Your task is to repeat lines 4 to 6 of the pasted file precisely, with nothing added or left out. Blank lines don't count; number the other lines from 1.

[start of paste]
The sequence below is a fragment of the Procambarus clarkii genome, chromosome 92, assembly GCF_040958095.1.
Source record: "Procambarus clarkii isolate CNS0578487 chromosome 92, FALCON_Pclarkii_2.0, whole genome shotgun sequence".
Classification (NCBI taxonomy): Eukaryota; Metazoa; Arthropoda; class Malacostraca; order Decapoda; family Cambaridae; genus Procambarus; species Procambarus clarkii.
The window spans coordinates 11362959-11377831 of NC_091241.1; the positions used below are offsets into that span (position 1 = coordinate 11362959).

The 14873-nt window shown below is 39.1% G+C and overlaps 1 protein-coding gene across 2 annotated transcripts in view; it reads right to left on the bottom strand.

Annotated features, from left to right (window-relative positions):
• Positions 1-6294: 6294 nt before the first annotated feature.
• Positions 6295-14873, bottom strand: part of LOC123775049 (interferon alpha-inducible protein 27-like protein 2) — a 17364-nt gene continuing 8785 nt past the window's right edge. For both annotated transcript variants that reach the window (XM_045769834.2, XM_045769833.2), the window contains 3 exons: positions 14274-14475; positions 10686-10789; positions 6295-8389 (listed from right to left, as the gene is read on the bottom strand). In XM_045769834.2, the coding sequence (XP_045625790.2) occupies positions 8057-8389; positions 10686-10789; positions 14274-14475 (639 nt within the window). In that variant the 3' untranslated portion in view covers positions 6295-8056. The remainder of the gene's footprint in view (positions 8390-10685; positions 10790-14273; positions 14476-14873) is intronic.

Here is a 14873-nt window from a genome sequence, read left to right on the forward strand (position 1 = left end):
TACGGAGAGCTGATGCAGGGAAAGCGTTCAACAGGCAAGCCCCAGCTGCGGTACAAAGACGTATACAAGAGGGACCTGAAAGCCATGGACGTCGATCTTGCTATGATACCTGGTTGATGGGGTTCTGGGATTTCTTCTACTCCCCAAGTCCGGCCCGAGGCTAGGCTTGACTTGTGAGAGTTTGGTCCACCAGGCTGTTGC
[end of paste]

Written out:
The window spans coordinates 11362959-11377831 of NC_091241.1; the positions used below are offsets into that span (position 1 = coordinate 11362959).

The 14873-nt window shown below is 39.1% G+C and overlaps 1 protein-coding gene across 2 annotated transcripts in view; it reads right to left on the bottom strand.

Annotated features, from left to right (window-relative positions):